Sunday, November 05, 2006

Danforth, The Old Nick

Two years ago, I sat at the end of the bar in my neighbourhood pub. A few seats down there was a woman reading. She was nearing the end of a book. She turned to the final page, read some more, placed the book face down, read some more, placed the book face down. She looked around the bar, bewildered. Her eyes fell on me.

"You gonna be O.K.?" I asked.

She nodded.

"I take it it's good," I said, gesturing to the book.

"I don't know that I want to finish it here," she said, not necessarily to me.

"I haven't read it, but people seem to like the protagonist," I offered.

The woman's eyes grew moist. "I'm not ready for her to leave just yet."

I nodded. "Well, I won't keep you from it."

She continued to read, her shaky finger tracing the lines, giving the page a gentle pat as the story drew to a close. She packed up her purse, paid her tab and walked past me out the door. It occurred to me that unlike a movie-goer, the experience of the reader isn't easily locatable. We can sit in a theatre and witness the audience's reaction, anticipate it, because we've already tested the market for what should be a generic response. But once a person buys a book their experience becomes lost to us. What intersection had this woman arrived at that she was so emotionally tied to this story? I pulled out my note pad and jotted down what would become the first of many sightings.

Caucasian woman, late 20s, long strawberry blonde hair, fair complexion, sea green eyes, dressed in a powder blue tunic, jeans short and leather sandals, drinking something clear and sweaty in a short glass with a swizzle stick.

(At the time, I couldn't bring myself to read the last line, only the first.)

A Complicated Kindness, Miriam Toews (Knopf Canada)

I live with my father, Ray Nickel, in that low brick bungalow out on highway number twelve. Blue shutters, brown door, one shattered window. Nothing great. The furniture keeps disappearing, though. That keeps things interesting.

Like your relationships with men, you'd never finished one book without having already started another. Today, you were alone and feeling it. You walked out into the sun, not sure of your direction. Your therapist had told you that the shortest route to surviving was to let the emotions come, to go straight through them. But you'd already told the people in your life that you liked getting caught on the snags; nothing was smooth and edgeless. Pain was a politically personal choice, and you made others feel like they were in denial.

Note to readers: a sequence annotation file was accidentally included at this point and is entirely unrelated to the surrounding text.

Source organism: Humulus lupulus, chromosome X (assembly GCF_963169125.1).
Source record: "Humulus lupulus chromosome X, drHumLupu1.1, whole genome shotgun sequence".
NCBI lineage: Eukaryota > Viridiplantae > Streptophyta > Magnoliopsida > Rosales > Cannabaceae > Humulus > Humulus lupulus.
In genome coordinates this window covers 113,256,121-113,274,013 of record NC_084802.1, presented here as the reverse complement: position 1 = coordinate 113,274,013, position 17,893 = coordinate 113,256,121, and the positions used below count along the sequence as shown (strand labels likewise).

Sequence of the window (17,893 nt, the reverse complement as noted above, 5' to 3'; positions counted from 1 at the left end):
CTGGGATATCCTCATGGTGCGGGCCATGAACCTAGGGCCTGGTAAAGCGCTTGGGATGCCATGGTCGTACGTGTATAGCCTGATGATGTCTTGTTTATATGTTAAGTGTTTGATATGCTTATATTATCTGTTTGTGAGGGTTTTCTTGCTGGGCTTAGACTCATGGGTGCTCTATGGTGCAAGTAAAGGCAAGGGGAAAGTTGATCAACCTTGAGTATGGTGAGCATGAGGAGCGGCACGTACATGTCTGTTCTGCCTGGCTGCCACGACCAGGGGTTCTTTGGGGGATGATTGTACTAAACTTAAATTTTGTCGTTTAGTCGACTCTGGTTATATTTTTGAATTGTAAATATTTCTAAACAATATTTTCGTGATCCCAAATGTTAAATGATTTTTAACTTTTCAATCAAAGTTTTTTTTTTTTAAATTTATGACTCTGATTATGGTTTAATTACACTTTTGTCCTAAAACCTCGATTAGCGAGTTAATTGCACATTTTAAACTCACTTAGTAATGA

One year later, life would give you a day to experience all the snags you could handle. You'd stand alone in your closet staring at some stranger's clothes, wondering how you'd gotten here, how you'd fooled everyone into thinking you were actually healthy. But it will be fine, because one day later you'll make that change and accept the happiness you deserve.


Wannietta said...

It's a great book! Touching, every day kinda humour, characters that you would really want to meet (if you don't know someone like them already) and you find yourself caring more about their lives than may seem rational.

Julie Wilson said...

If I may say, those socks on your site ROCK! Well done!

(And thanks for visiting.)

Pete said...

Indeed, a terrific book. Funny, poignant, and wonderfully human.

Monique said...

I haven't read it yet, but it's on my shelf. Now I'm definitely intrigued.

I had a bit of a tear up on an airplane as I finished Lisey's Story by Stephen King. Not how I expected to react to his book. I was definitely happy that nobody was sitting beside me and that it wasn't time for drinks or snacks so no attendant bothered me either.

Julie Wilson said...

Oh yah, there's nothing quite like busting a tear in public. And the kids, they just love an adult who spontaneously cries! Just love it.

Ravenswift said...

I get that feeling too, when I'm finishing up a book... it's sad to say goodbye to a character that's been a steady companion in your life for the previous two weeks or so. During the book, I always say to myself, "I wonder what so and so's up to today?"

Oh, and I always tear up when I'm reading a good book... doesn't matter who it is- King, Vonnegut, Robbins, Gabaldon. I like it. Makes me feel special.

MattAlexander said...

Yeah, A Complicated Kindness is definitely one of those books that's difficult to finish.

You get this uneasy feeling in your right hand as you pass the half-way point and it just gets worse and worse as your thumb and index finger get closer and closer and the back half gets thinner and thinner. Like you're losing your grip on the people in the book and soon they'll be gone.

Julie Wilson said...

Losing grip, yes, that's exactly it. Kind of like a relationship you feel could be good, you want to take it back before it gets any better so you don't have to suffer any potential loss.

Hmm, wonderfully put!

elbows said...

You know, the idea of not wanting to let a character go isn't limited to books. For instance, I promised myself I would not let myself own every album by Kate Bush - only so that I could always know there was more out there. I've substituted other singers when necessary, like the Cranes, or what have you, but I need to know that if I were lying on my death bed, with nothing else to hope for or look forward to, I could still anticipate listening to a Kate song I'd never heard before. A song I'd know would be fresh, vibrant, and without all the baggage and associations carried by songs from my own personal history.

Julie Wilson said...

Hey Elbows! ;)

I'll email soon. So much going on...

5cents said...

This is a fantastic concept.

Julie Wilson said...

I'm pleased you like it!